Globally equities retreated as investors reacted to bleak economic data and warnings of further weakness ahead. The declines were most pronounced among large-caps and slower-growing value stocks that had traded on higher prices in the previous week. Markets across the world had one of their worst sell-offs on Wednesday following a speech by U.S Federal Reserve Chair Jerome Powell, in which he said that the economy was “subject to significant downside risks” in the months ahead and warned of “lasting damage to the productive capacity of the economy.” Powell held out the possibility of further stimulus measures from the central bank, but he may have disappointed some by stating that the Fed was not considering cutting interest rates below 0%.
Equities in Europe fell on growing fears of a prolonged recession that could be made worse by a possible second wave of coronavirus infections. The pan-European STOXX Europe 600 Index ended the week 3.44% lower. Germany’s Xetra DAX Index slid 3.84%, France’s CAC 40 dropped 5.248%, and Italy’s FTSE MIB Index declined 2.84%. The UK’s FTSE 100 Index lost 1.97%.
The eurozone economy contracted by a record 3.8% in the first quarter compared with the final three months of 2019, according to a flash estimate from Eurostat. France’s economy shrank 5.8%, the worst result among the 19 participating countries, followed by Slovakia (5.4%) and Spain (5.2%). Italy’s gross domestic product (GDP) withered 4.7%. The largest economy, Germany, shrank 2.2%.
|Friday’s Close||Week’s Change||% Change YTD|
|NSE 20 Share Index||1,975.30||– 59.41||-25.58%|
|NSE All Share Index||135.33||– 5.54||-18.68%|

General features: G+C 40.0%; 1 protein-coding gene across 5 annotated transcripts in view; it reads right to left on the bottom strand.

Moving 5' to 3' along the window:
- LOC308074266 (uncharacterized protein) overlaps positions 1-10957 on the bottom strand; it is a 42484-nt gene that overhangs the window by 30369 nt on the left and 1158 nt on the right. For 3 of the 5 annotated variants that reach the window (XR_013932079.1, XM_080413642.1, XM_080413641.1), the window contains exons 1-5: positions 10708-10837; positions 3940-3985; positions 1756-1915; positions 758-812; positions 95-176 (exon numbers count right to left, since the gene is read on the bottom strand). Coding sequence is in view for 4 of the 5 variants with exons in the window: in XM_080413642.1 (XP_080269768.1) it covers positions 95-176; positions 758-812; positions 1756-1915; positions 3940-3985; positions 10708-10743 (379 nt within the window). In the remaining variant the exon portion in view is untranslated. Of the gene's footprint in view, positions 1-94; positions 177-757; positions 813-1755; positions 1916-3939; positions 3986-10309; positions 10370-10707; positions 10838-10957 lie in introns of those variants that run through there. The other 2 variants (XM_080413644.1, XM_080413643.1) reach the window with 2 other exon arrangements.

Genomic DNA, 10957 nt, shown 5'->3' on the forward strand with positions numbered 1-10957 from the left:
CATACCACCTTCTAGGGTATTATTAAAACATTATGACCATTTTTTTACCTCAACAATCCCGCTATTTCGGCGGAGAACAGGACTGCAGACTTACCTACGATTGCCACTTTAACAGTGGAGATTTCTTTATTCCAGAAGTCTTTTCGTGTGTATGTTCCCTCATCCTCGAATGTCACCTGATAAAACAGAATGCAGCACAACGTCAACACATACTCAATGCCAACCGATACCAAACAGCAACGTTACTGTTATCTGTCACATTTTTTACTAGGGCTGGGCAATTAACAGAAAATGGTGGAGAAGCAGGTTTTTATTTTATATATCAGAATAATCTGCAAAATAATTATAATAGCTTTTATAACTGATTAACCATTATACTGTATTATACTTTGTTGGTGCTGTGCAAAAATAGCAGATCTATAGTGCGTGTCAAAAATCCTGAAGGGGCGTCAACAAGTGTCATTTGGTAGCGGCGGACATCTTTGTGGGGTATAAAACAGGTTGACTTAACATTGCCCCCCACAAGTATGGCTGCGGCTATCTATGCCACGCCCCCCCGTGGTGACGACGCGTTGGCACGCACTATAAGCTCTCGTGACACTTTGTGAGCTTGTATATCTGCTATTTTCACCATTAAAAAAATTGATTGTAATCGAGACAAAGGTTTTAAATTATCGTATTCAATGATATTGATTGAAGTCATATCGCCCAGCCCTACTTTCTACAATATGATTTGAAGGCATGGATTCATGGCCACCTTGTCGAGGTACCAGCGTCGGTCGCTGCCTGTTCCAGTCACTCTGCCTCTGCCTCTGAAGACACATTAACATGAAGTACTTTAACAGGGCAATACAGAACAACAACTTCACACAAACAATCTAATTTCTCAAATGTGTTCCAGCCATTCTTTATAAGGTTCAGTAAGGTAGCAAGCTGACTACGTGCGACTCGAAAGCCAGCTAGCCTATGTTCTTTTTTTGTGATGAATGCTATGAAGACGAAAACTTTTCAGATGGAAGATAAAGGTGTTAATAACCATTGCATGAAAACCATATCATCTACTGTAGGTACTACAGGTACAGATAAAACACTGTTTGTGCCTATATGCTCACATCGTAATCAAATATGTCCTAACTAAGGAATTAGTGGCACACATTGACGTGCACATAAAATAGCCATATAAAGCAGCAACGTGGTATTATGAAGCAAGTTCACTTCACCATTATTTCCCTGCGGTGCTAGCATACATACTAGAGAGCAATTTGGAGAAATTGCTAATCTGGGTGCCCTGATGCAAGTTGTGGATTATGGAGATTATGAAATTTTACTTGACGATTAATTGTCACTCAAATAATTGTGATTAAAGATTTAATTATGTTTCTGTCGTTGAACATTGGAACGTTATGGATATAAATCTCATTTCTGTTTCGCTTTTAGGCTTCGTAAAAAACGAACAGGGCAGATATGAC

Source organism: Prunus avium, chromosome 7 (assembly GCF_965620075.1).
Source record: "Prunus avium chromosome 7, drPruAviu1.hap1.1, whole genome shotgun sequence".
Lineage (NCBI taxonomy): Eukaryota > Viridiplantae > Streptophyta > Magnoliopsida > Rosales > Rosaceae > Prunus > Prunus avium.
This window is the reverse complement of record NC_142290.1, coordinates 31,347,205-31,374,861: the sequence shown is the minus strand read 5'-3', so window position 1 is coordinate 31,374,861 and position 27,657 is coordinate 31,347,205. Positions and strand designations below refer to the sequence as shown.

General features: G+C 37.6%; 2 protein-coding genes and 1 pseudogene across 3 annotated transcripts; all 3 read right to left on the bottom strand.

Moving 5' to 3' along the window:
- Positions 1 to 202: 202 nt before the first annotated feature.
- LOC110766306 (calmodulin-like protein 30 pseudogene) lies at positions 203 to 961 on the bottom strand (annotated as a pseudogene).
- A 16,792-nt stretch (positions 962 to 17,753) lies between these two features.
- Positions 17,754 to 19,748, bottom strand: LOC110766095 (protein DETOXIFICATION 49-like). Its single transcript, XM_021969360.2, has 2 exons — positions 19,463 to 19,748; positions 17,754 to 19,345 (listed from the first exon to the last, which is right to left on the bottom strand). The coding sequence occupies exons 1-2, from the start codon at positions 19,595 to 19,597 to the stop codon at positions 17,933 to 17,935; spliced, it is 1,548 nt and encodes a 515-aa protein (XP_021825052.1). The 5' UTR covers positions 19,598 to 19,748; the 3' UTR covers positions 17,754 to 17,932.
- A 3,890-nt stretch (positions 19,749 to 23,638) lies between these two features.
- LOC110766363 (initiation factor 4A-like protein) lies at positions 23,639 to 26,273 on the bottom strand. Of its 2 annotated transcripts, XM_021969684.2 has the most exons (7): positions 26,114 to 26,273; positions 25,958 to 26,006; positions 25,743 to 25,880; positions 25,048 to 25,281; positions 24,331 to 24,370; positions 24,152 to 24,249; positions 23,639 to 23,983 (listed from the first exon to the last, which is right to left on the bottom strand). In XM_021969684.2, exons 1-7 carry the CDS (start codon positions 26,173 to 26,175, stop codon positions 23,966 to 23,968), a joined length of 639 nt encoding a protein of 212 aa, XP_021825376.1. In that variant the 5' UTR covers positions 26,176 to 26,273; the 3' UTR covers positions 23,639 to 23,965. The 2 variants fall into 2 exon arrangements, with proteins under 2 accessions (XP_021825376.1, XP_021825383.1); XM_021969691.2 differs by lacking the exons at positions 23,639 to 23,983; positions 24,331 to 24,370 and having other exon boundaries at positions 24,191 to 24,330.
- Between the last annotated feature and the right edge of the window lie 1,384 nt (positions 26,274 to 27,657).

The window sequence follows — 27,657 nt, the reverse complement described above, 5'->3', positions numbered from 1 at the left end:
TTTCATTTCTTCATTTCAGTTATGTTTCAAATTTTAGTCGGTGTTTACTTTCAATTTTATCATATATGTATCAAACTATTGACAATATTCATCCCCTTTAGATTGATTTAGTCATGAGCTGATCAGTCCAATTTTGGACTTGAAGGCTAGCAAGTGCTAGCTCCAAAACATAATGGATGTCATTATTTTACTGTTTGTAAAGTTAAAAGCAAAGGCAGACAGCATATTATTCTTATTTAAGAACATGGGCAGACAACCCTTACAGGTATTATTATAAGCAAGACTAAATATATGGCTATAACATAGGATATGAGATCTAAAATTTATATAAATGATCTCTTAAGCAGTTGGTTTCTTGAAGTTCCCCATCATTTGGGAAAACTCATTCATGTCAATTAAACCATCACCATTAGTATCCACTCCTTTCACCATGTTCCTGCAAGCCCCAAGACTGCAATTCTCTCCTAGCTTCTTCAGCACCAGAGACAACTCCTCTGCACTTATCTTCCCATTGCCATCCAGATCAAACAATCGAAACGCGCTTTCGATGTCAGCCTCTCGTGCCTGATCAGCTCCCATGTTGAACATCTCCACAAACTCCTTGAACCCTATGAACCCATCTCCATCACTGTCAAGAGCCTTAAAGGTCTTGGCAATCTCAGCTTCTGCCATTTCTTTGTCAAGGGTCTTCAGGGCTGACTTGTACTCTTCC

|NSE25 Share Index||3,179.99||-172.97||-22.45%|
In Asia, Japanese stocks posted mixed returns for the week. The Nikkei 225 Stock Average declined 142 points (0.7%) and closed at 20.037.47, down 15.3% for the year-to-date period. The large-cap TOPIX Index edged lower, while small-cap stocks in the TOPIX Small Index logged a modest gain. For the year to date, both broader Japanese market benchmarks have mid-teen percentage losses. The yen was modestly weaker for the week and closed near JPY 107 per U.S. dollar on Friday while in china the CSI 300 large-cap index closed the week 1.3% lower, while the Shanghai Composite lost 0.9%. Stocks were supported over the week by better-than-expected April economic and credit data and by promises of more fiscal stimulus from the Finance Minister Liu Kun.
Equity turnover at the Nairobi Securities Exchange closed the week with a relatively low growth in value in terms of shares exchanging hands and by turnover. Turnover for the week stood at Kes.4.9 Billion against Kes.4.85 Billion transacted the previous week achieved by the transaction of 145 million shares against a total of 118 million shares last week.
The benchmark NSE All Share Index (NASI) was down 5.54 points to close the week at 135.33, this represented a 1-week loss of 3.93%, a 4-week gain of 0.51%, but an overall year-to-date loss of 18.68%. The NSE 20 Share Index shed 59.41 basis points, closing 2.92% lower at 1,975.30 while the NSE 25 share Index lost 172.97 points (-5.16%) to close Friday at 3,179.99 points
The Banking Sector had shares worth Kes.1.9 Billion transacted representing 38.65% of the week’s traded value. Equity Group Holdings was the most active trading 31.6 Million shares valued at Kes.1.1 Billion. KCB Group Plc saw a decrease in value by 8.71% to Kes.35.65 with shares worth Kes.487 Million exchanging hands.
The Derivatives Market closed the week with a total of 33 contracts valued at Kes.1.1M. KCB contract expiring in 17th September 2020 had 22 contracts traded valued at Kes.827,000. This was an crease from the previous week’s traded value of Kes.345,000.
The Bond Market registered improved activity with bonds worth Kes.11.8Bn transacted compared to Kes.6.67Bn registered the previous session.